Time and Place, Part III

What to say about a day where the theme was “Fields”? To start with, we did go visit a field or two or three at the Sweet Clover Farm with the farmer as our guide. It was an interesting example of small scale organic agriculture. It is still early in the season so some of the fields – potato and bean mostly – didn’t look like much. There were also a couple chicken coops and a Clydesdale names Phoenix. The collection of people living on the farm, including two couples from outside the island there to learn hands-on about small scale organic farming and a professor from UPEI, served up fresh salads from the greenhouse, an excellent bean soup, rhubarb crisp, and homemade iced tea. We got to see the land and eat what it produces.

Gary Clauseheide of Sweet Clover Farm

However it would have also been nice to take a look at the farming which dominates the PEI landscape – large scale farming and the renting out of fields to corporations to grow produce for industrial food processing. The value of such a comparison was made all the more apparent since the farm adjacent Sweet Clover is one such operation. But I’m getting ahead of myself. Before going to Sweet Clover there were the requisite panel sessions about agriculture and PEI as a model for sustainability in the 1970s and possibly again today. The second session – PEI as a sustainability model – touched on the Institute of Man and Resources, the back to the land movement, and energy consumption and conservation on islands. There was excellent discussion of back to the land and the ideology and activities of various approaches to environmentalism on the less crowded bus on the drive to Sweet Clover and while wandering the farm itself. I found the discussion was made richer by the presence of Sharon Weaver, who was part of Cape Breton back to the land movement, and two graduate students who are children of people involved in the original movement.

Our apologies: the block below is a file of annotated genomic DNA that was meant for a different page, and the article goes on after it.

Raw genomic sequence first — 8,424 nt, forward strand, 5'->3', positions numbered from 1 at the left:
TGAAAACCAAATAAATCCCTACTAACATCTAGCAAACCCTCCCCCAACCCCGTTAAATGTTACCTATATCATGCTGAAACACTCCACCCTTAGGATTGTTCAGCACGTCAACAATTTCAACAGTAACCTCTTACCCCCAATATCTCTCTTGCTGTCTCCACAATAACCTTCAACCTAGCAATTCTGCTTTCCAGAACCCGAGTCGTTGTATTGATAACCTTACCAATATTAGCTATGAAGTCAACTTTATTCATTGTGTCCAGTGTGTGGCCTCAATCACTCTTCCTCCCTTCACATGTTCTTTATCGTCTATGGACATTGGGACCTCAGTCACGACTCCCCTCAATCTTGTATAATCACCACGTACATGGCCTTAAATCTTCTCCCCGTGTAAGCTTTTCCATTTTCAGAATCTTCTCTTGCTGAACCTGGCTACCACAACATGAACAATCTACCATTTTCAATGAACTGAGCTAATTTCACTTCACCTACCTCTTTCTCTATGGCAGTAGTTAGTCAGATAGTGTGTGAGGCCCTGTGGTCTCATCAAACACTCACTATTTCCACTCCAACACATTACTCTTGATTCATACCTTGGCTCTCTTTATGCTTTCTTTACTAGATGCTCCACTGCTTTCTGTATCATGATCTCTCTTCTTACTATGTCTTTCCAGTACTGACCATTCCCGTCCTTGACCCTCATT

All the equipment shown is still used.

After Sweet Clover we headed for the Orwell Corner Historic Village – for lunch and tea number 2 of the day – and then to Macphail Homestead to look at the Macphail Woods Ecological Forestry Project. The forestry project began working in 1991 to restore ecological integrity to the reforested areas of PEI by returning species diversity to the landscape and educating the public about forests. The project is inspiring in its ability to connect with children and foster interest in understanding and helping ameliorate the negative consequences of human use of forests. It was also refreshing to hear the head of the project, Gary Schneider, the need to know and learn about forests not from a scientific forestry perspective but from hands-on and in the field observation of the complete ecology of the forests of PEI. The project also maintains a nursery on the grounds to provide the tree species needed to return diversity, balance and health to replanted one-species forests. But what I really liked about the nursery is that the trees and other plants grown there are also available for sale to the public. A practice that generates revenue for the project, helping them continue their work, and also educates the public about native PEI species and gives them easy access to the plants should they want to include them in gardens and other landscaping projects.

Macphail Woods Forestry Project

Dinner was at the Alexander Macphail Homestead, served by local high school students, and all the rooms looked out over the nursery of the forestry project. Then we headed back to Charlottetown for the keynote address from Harriet Ritvo, titled “Silent Partners: Animals, Domestication, and Environment.” May of the overarching themes she discussed were familiar from her presentation at CHESS in Montreal, but brought to bear on the topic of eighteenth century breeding of domesticated animals – mostly sheep, cattle, and pigs in the examples used. A great deal of work and marketing has gone into the science of selectively breeding various domestic animals for desirable traits; which made it all the more entertaining when those leading the science were unable to get animals to produce the desired qualities – be it better quality meat, or a more pleasing aesthetic. The aspect which seemed to stick out to most of the people I talked to after was the phrasing of some approaches to breeding as incest. It should be added much of that discussion happened much later in the evening among the graduate students enjoying a night out in Charlottetown at the Gahan House – where they brew Sir John A’s Honey Wheat Ale.

Thursday was probably the lightest day in terms of sessions and talks. This gave us a chance to start reflecting on the experience of “Time and Place”. Overall the comments have been very positive, but you will have to wait a little while for me to devoulge a grand summary of the conference. That is something one usually does when the event has wrapped up and my plan is to get that post written while sitting on the plane back to Edmonton later today.

Anne Count: 5! It was a big day for spotting Anne of the Island…

Anne #2

She is even on the door to the Macphail Homestead.

About Lauren Wheeler

A reformed history phd student working as a public historian and looking for connections between museums and environmental history from the often freezing reaches of Canada (aka Edmonton).
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